Finally, I have to come clean: I’m still paying for Comcast cable. My wife has not yet completely bought into this whole “life without cable” thing. But I haven’t re-connected the cable box (and no one’s said anything to me yet about it). And I also called up Comcast and got a $30 or so discount on my current bill. It’s amazing how effectively you can negotiate – even with a cable company – when you’re willing to walk away from the deal!

 

4 Responses to “Setting Up My Post-Comcast TV Nirvana”

  1. Jim says:

    Look forward to reading the rest. How do you like the Loop pointer?

  2. mmaletic says:

    Jim – I kind of like it. It’s nicely designed and works better than anything else I’ve seen out there on the market. It seems well calibrated so that the pointer moves to where you want it to go quickly, and is relatively easy to train on your target.

    (Also, their customer service seems excellent – my first pointer was defective and they were extremely responsive in sending me a replacement.)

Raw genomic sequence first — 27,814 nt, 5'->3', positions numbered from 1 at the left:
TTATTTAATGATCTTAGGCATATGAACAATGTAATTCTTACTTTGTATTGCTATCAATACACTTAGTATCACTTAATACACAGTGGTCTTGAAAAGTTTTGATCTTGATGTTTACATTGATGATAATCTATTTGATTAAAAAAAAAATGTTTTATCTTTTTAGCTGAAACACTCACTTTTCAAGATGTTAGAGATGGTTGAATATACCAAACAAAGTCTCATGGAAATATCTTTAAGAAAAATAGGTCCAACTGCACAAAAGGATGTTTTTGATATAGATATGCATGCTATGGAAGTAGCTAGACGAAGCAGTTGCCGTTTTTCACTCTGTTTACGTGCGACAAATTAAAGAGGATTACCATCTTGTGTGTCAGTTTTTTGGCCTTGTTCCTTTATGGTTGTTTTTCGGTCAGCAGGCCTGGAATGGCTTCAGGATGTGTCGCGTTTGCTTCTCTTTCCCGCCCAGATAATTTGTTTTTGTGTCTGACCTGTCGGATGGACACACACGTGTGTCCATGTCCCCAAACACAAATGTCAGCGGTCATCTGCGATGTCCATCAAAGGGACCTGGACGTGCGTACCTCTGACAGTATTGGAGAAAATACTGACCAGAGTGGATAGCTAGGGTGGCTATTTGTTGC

Mine runs through batteries a bit more quickly than I’d like it to – there’s an on/off button on it and the instructions, if I’m remembering this right, suggest that you should turn it on and off when using it to preserve power. I use the Mac’s on-screen keyboard (available through the keyboard System Pref panel) instead of a wireless keyboard, and it works tolerably well.

    The whole pointer with computer interface is a bit kluge-y, unfortunately. The Loop makes it a bit more tolerable!

    – Mike

  3. Just wasting some in between class time on Stumbleupon and I found your post . Not normally what I like to learn about, but it was definitely worth my time. Thanks.

  4. mmaletic says:

    Glad it was interesting for you, and thanks for reading.